If you want to learn more, head over to our documentation for more technical explanations, in-depth tutorials and API descriptions.
Salvus excels in the large-scale computation of fully 3-D wavefields in realistic and complicated environments. In this use case, Salvus was used to investigate the character of vibrational strain signals recorded along an ocean bottom fiber-optic cable. High resolution surface and seabed topography, along with the accurate coupling of both viscoelastic and acoustic wavefields, are automatically included using our simple Python-based interface. Simulations such as these help researchers investigate new and exciting applications of distributed acoustic sensing (DAS).
The following illustration highlights a few of the complexities Salvus handles - click on it to see a video of these waves propagating. All this readily scales from running on laptops, to GPU clusters all the way to big machines with thousands of cores. The simulation rendered below took less than a few minutes to run on a single GPU.
Salvus can efficiently model ultrasound propagation in materials relevant for structural health monitoring. With the included Python-based toolbox for digitial twin creation, this opens up the application wavefield-based optimal experimental design and full-waveform inversion to applications in nondestructive evaluation. Below, we see a fully 3-D elastic ultrasound wavefield propagating through reinforced concrete with rebar. Simulations like this one can be run in a matter of seconds on a single consumer-grade workstation.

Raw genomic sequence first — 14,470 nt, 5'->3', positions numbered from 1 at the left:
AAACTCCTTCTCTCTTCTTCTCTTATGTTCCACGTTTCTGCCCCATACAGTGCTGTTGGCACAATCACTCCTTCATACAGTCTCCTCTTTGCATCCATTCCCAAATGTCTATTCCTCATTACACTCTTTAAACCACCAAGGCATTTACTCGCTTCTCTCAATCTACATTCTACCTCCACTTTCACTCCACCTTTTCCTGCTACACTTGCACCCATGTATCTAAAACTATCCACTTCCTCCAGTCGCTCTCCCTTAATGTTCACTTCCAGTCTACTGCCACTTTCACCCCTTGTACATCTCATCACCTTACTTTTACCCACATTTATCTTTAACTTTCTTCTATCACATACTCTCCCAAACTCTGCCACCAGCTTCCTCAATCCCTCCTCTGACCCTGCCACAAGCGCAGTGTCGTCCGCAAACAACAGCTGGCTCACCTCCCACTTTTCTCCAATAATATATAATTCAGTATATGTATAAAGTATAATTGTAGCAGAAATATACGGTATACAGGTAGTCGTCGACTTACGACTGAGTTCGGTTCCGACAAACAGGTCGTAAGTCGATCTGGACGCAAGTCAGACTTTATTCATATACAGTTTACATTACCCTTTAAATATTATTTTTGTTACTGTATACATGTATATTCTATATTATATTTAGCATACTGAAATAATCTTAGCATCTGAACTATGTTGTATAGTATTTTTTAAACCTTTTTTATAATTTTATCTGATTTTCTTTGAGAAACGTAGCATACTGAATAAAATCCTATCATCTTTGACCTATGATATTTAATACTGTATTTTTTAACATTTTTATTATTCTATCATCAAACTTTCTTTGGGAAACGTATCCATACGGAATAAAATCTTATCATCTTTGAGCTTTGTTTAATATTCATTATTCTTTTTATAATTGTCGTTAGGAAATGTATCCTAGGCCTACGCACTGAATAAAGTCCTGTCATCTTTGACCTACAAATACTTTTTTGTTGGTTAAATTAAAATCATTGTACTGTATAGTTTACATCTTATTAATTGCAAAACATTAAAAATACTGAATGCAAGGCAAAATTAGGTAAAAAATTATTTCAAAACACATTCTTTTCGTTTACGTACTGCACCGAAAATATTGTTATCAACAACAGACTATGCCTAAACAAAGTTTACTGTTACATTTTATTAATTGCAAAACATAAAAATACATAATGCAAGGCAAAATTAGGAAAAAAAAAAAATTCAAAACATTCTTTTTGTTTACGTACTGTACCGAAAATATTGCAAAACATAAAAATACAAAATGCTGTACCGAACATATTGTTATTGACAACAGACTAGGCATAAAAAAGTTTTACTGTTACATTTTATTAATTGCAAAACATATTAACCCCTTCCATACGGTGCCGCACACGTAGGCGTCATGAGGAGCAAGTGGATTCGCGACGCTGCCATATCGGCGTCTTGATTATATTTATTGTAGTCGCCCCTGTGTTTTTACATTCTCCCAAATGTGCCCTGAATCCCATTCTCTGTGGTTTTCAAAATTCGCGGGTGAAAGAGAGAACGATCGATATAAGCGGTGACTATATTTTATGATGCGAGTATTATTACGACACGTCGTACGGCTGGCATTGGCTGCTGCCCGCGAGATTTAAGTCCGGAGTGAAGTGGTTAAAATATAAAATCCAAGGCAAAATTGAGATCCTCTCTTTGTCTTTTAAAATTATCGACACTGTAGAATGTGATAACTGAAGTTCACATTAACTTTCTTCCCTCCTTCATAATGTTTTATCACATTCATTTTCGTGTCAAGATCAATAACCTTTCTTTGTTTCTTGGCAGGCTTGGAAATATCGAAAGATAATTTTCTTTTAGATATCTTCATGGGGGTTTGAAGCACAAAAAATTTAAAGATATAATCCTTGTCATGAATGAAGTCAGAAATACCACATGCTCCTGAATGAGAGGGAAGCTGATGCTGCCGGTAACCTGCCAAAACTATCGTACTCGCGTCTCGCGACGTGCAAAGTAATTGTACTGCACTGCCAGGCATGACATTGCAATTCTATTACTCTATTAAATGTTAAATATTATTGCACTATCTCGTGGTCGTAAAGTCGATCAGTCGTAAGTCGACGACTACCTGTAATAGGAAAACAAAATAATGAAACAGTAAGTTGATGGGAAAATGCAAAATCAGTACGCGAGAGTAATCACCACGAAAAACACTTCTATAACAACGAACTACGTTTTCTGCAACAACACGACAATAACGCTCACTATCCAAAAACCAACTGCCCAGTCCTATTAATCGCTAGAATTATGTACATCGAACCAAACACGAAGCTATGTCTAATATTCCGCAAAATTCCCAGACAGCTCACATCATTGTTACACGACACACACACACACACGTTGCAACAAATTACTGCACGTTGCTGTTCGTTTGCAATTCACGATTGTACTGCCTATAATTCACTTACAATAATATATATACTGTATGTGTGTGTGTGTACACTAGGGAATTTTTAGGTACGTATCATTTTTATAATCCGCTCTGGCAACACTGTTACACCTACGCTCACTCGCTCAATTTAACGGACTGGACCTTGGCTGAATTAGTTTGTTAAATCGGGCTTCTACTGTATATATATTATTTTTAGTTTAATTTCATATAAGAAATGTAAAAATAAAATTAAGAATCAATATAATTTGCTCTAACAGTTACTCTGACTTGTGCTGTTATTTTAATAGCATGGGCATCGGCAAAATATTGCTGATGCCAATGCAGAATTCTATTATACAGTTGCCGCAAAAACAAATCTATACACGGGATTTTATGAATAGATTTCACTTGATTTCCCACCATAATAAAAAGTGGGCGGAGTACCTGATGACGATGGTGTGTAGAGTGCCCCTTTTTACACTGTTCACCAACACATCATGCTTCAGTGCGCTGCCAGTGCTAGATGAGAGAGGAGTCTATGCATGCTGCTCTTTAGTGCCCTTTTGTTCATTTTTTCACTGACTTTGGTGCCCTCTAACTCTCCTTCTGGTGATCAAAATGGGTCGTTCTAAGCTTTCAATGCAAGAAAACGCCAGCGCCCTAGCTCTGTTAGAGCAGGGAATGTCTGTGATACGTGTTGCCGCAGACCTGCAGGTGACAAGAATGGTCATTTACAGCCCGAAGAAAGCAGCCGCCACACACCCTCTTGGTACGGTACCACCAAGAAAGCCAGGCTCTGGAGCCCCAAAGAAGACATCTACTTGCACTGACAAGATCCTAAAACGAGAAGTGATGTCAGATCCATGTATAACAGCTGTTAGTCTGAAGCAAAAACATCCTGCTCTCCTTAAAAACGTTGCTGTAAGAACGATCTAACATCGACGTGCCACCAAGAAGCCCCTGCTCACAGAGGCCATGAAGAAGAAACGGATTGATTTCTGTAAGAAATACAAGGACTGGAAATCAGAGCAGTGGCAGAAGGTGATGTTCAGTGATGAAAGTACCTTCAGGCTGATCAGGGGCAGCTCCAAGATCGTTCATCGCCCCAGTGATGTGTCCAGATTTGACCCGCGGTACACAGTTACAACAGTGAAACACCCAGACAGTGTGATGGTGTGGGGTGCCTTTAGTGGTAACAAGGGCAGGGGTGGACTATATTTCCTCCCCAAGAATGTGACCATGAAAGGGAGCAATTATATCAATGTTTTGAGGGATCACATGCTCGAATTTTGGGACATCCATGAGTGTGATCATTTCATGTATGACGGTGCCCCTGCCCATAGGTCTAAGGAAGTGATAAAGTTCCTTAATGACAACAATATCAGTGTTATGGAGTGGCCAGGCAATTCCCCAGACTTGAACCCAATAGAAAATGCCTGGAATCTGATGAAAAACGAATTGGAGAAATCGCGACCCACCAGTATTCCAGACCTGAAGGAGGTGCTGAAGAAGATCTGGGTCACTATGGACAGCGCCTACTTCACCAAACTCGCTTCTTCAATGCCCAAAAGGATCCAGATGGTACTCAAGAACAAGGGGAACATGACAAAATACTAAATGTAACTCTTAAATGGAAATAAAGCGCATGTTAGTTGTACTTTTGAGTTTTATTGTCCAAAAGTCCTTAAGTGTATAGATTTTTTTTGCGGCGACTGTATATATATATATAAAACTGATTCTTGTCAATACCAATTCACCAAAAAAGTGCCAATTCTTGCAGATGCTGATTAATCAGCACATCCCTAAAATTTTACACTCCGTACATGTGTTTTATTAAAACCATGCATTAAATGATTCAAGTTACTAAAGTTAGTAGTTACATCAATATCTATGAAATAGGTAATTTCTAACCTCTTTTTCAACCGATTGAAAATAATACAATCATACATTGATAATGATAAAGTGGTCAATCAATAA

Salvus efficiently computes wavefields propagating in engineering components with complex geometries. In this application, we see the scattered wavefield emitted by an ultrasound transducer array and interacting with a critical thickness variation of a pipeline. By examining the character of this scattered wavefield, and combining it with our full-waveform inversion functionality, Salvus is opening up exciting new paths towards corrosion mapping and pipeline monitoring.
Salvus simulates multiple wave propagation physics, including coupled acoustic / viscoelastic waves propagating through air or water-filled boreholes in 2- and 3-D. These simulations provide a quantitative evaluation of subsurface materials and structures, and assist in characterizing the imprint of thin fractures.
Salvus provides a robust and extensible interface to a purpose-built nonlinear optimization library for full-waveform inversion. By leveraging adjoint functionality, checkpointing and GPU accelerators, Salvus efficiently computes sensitivities with respect to a variety of model parameters. The inversion framework provides powerful workflows, data management and remote job execution while offering the flexibility to interface with custom misfit and processing functions. Our portfolio of use cases includes subsurface exploration, nuclear explosion monitoring, continental-scale seismology, nondestructive testing, and medical imaging.
The geometrical flexibility of Salvus brings seismic imaging techniques to planets, asteroids and other extraterrestrial bodies. Accurate modeling of surface topography and solid/fluid coupling in the interior are crucial to understand the seismicity of these objects. For instance, Salvus is used by NASA’s Insight mission to run large-scale simulations for various scenarios of the interior structure of Mars.
Seismic waves can be used to study many aspects of the Earth's crust, mantle, and core. Salvus can mesh, simulate, and invert on all scales ranging from small scale basin level studies to the full globe. This naturally includes complexities like oceans, as well as internal and external topographies.